Jim Butcher’s Harry Dresden series, the Chicago gumshoe who can throw a mean spell, but carries a loaded gun, just in case. He has finally written the final book in the series called Peace Talks.

I hope it isn’t really the final book because I have rarely loved a series as much as I’ve loved Harry Dresden. It’s set to come out in July.

I have been waiting for this book for almost eight years. It is already considered a best-seller even though it hasn’t been published yet. I guess I’m not the only one who has been waiting.

Connie Willis‘ time travel books including The Doomsday Book, Blackout, All Clear, and To Say Nothing of the Dog (the only humorous one in this bunch, but they are all wonderful!) are among the best books of this genre ever written. She has also written some of the most hilarious science fiction stories, especially All Seated on the Ground, and Bellwether, and many more novels and novellas.

Unlike most readers, I read her more serious ambitious books first and was surprised to discover she was best known for her lighter, humorous fiction. Both are wonderful and you can’t go wrong with any of them. I should mention that some of her older books are only available on Kindle and/or audio.

And, speaking of time travel, Stephen King‘s 11-22-63 is exceptional. It’s not a new book, but it is beautifully well-written. Not a horror story, but true time-travel science fiction. The prose is sometimes so beautiful it brings tears to your eyes.

Recently, I discovered Carol Berg. I completed the final of her various series last night … and am now holding my breath in anticipation of her next book. If you want to start with one of her books that aren’t part of a longer series, try Song of the Beast, especially if you like dragons!

I love almost everything written by James Lee Burke and he has written many books, all fiction. If Faulkner had written detective stories, he’d be James Lee Burke. His Dave Robicheaux series is a long-running favorite, but his other books are great too.

The writing of Anne Golon is an amazing series of historical novels about a fictional woman named Angelique. They take place during the time of Louis XIV. This series is has been one of the most significant influences on my life, not only literary but personally.  Angelique lived the life she chose and never accepted defeat. She gave me an interest in history that I carry with me to this day. She never gave up, she never backed down, no matter how bad things became, she always found a way forward.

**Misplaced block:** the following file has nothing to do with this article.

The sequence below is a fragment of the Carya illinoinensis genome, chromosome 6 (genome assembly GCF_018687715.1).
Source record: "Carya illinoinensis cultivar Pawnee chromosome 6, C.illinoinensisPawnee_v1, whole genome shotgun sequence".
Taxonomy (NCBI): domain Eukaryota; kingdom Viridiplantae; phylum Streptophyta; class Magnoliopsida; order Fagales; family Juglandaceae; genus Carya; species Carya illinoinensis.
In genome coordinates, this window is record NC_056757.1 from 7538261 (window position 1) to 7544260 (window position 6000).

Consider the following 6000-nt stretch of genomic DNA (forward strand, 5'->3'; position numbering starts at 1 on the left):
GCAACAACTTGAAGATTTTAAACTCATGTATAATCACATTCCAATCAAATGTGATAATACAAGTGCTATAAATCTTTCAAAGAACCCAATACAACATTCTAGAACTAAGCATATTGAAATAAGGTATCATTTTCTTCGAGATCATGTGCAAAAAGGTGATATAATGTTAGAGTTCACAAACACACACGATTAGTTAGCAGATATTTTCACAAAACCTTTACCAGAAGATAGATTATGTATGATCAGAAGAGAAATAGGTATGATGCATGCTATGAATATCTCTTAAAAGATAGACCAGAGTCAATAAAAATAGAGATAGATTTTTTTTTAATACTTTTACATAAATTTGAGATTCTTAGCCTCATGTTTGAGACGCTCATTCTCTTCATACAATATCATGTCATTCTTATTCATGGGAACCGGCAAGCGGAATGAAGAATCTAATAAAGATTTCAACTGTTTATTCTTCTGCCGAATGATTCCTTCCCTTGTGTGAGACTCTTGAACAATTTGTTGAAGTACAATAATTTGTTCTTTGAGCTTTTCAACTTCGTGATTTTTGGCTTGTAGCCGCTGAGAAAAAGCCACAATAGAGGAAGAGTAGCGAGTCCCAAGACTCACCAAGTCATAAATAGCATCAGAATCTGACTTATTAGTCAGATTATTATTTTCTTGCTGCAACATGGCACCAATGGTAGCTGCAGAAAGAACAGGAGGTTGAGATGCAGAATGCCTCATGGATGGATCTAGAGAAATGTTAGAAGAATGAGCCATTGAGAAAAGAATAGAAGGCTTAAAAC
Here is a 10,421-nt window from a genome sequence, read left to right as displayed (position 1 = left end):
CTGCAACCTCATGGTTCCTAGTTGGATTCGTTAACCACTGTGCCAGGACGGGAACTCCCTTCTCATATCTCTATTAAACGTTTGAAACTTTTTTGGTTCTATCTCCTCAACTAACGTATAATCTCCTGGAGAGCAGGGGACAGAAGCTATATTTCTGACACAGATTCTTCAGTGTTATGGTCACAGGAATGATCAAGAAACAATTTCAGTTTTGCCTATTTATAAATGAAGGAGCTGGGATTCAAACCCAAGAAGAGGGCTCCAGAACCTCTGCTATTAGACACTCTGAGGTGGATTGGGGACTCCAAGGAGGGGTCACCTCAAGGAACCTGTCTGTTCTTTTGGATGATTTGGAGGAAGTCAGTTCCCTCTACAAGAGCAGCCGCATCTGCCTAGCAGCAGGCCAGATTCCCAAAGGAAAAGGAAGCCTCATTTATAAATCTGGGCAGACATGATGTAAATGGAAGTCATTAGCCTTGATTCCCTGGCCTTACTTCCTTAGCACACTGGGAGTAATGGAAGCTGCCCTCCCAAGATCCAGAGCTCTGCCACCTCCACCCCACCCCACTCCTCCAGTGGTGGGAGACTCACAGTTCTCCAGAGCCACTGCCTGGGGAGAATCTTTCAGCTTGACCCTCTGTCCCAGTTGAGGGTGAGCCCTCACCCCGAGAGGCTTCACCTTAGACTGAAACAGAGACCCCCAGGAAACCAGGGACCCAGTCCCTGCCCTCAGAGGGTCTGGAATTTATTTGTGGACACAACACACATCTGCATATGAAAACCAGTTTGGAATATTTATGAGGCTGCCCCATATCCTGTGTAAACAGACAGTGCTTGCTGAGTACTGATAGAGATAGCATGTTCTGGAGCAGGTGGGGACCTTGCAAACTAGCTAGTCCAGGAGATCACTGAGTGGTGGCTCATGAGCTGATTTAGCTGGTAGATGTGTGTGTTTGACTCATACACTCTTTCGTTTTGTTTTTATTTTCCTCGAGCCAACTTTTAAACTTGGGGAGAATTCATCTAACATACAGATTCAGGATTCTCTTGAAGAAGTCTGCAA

The English-language versions of the books are many years out of print, but until her death a couple of years ago, she was still writing. Unfortunately, her recent ones are available only in French (maybe German too, but I’m not sure). I have managed to find many good copies of her books second-hand. I wish I could get her newer books in a language I can read. There was a time when I actually could read French, but that was long ago and far away.

I would be remiss in not mentioning Laurie King whose modern version of Sherlock Holmes, now retired and married to, as Mom used to say “a nice Jewish girl,” is a fantastic series. She writes a few other series too, but her Mary Russell-Sherlock Holmes series remains my favorite.

Of course, there is my personal favorite author, Gretchen Archer, whose Davis Way Crime Capers are funny, serious, hilarious, tense … all of the things you want in a “curl up and read until your eyes fall out of your head” series of novels. Start with her first novel, Double Whammy and move on from there. You absolutely can’t go wrong!

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I cannot close this without referencing two authors that have given me great joy, the incomparable Douglas Adams, and Jasper Fforde.

I still mourn Douglas Adams. He should have had many more years. Douglas, you died way too soon. Jasper Fforde writes with similar lunacy in a fantasy world where fiction is real and reality isn’t quite. His Thursday Next series is brilliant.

Mike Carey’s Felix Castor series is wonderful and if he ever gets around to it, there should be at least one more book in the series. But he has been writing other books — mostly horror stories which I don’t like as much as his earlier works, movie scripts — as well as Lucifer (a series of brilliant graphic novels which contained the original idea for the TV series “Lucifer”).

This doesn’t even begin to cover everything. It would take me days to begin to remember everything … and way more pages than anyone would have the patience to read … but this is a tickler for you. Maybe you too are searching for something fresh to read,  and new worlds to discover.

These are some of my favorite authors. I’d love to hear about yours!